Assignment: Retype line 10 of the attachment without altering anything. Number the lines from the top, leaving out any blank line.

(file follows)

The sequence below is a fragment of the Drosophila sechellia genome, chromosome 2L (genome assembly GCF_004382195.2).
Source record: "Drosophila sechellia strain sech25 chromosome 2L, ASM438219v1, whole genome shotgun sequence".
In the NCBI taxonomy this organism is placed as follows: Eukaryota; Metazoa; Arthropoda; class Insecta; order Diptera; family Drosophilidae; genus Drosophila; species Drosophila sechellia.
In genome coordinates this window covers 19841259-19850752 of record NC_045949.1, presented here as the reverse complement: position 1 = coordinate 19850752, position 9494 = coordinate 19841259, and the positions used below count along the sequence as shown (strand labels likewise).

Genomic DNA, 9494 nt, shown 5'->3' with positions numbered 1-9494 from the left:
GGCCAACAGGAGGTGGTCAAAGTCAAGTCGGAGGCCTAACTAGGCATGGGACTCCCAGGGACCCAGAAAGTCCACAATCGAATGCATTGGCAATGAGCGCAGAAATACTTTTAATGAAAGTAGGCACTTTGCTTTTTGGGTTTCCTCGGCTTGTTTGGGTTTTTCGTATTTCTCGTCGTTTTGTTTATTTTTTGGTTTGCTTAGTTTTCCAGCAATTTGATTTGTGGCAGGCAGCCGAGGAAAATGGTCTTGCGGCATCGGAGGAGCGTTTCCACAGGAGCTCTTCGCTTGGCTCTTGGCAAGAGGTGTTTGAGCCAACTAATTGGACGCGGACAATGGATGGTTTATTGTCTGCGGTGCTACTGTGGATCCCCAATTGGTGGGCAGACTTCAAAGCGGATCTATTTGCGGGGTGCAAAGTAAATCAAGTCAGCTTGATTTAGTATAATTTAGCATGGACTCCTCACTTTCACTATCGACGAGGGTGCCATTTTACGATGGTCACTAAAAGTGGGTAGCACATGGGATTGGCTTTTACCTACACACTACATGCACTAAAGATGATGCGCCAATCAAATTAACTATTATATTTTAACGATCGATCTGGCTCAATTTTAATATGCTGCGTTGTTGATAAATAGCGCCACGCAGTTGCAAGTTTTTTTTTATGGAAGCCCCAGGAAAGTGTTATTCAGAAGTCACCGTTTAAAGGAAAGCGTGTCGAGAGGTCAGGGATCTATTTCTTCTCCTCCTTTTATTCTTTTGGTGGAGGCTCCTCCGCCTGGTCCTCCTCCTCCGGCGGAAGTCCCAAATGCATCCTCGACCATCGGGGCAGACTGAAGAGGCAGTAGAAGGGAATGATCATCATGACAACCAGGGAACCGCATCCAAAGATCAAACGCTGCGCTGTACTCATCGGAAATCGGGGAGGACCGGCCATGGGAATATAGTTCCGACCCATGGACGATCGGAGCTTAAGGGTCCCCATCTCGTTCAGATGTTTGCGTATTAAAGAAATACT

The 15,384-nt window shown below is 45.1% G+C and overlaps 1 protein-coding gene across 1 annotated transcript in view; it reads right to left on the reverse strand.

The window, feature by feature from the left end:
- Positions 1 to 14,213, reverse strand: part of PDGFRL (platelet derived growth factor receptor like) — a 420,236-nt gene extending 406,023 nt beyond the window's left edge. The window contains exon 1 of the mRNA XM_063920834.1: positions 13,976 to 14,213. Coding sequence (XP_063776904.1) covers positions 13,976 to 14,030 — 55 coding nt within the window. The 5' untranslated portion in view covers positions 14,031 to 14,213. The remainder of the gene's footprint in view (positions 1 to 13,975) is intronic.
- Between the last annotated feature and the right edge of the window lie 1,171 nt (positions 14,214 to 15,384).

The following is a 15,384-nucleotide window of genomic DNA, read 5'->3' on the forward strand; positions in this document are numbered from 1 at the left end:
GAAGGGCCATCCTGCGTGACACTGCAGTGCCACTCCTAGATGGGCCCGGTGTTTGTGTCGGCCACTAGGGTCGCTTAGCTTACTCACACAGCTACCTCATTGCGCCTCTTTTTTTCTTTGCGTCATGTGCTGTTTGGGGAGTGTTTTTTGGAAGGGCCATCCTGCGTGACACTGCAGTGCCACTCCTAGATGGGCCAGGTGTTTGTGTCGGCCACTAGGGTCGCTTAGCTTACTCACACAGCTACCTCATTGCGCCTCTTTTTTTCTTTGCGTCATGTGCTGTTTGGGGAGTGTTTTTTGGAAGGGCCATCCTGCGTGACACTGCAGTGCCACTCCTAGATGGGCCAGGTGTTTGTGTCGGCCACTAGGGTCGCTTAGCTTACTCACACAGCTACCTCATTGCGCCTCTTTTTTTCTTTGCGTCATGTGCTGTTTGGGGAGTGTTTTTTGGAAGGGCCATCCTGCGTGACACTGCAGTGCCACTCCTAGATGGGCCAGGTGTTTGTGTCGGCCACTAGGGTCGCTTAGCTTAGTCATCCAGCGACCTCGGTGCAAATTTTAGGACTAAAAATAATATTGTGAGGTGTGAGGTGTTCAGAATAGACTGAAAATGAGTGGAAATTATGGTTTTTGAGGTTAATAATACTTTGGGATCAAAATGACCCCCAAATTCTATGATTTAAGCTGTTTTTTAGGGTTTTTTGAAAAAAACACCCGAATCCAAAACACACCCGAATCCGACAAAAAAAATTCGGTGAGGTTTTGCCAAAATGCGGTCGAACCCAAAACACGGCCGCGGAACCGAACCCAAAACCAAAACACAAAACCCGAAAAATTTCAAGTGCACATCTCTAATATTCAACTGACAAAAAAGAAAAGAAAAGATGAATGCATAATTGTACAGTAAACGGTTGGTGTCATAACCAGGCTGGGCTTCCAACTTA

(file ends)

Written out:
- Between the last annotated feature and the right edge of the window lie 1,171 nt (positions 14,214 to 15,384).